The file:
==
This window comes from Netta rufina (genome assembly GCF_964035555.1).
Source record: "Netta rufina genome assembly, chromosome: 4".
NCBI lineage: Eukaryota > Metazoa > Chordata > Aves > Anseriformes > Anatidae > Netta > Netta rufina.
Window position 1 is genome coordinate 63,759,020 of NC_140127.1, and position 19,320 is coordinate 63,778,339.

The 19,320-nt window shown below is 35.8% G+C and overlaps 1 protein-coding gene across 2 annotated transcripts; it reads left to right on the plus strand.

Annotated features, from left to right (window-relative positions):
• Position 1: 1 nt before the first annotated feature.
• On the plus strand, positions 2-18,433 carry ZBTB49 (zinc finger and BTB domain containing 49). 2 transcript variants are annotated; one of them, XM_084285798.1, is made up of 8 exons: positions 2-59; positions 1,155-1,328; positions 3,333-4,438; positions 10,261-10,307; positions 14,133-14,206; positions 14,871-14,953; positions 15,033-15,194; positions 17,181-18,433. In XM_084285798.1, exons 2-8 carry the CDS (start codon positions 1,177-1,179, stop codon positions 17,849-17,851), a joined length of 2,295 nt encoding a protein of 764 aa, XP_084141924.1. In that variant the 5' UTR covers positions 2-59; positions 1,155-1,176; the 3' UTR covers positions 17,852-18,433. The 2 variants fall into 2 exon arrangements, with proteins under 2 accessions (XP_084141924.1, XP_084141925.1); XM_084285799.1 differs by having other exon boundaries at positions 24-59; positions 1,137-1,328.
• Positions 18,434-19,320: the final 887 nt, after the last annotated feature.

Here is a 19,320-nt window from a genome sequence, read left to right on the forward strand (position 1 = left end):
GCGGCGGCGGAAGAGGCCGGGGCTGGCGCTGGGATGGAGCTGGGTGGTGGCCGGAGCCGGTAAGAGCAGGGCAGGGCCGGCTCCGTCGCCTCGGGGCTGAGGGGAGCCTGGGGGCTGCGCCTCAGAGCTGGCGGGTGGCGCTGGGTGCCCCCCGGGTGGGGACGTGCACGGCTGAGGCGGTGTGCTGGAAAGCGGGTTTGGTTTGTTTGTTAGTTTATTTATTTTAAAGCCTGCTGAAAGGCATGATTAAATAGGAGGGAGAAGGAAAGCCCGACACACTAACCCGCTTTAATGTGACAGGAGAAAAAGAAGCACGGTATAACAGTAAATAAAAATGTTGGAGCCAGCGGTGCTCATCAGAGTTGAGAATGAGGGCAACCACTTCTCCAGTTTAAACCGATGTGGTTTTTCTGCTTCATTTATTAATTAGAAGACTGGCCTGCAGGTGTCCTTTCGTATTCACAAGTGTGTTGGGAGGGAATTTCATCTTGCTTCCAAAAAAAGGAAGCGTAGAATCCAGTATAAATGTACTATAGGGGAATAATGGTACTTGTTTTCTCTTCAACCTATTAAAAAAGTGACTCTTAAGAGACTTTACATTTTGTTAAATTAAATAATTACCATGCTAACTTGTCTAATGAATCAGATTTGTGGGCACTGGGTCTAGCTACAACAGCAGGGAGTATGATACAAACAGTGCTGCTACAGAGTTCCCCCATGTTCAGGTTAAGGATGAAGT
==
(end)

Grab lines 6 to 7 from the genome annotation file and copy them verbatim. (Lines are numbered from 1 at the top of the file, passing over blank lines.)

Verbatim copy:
Annotated features, from left to right (window-relative positions):
• Position 1: 1 nt before the first annotated feature.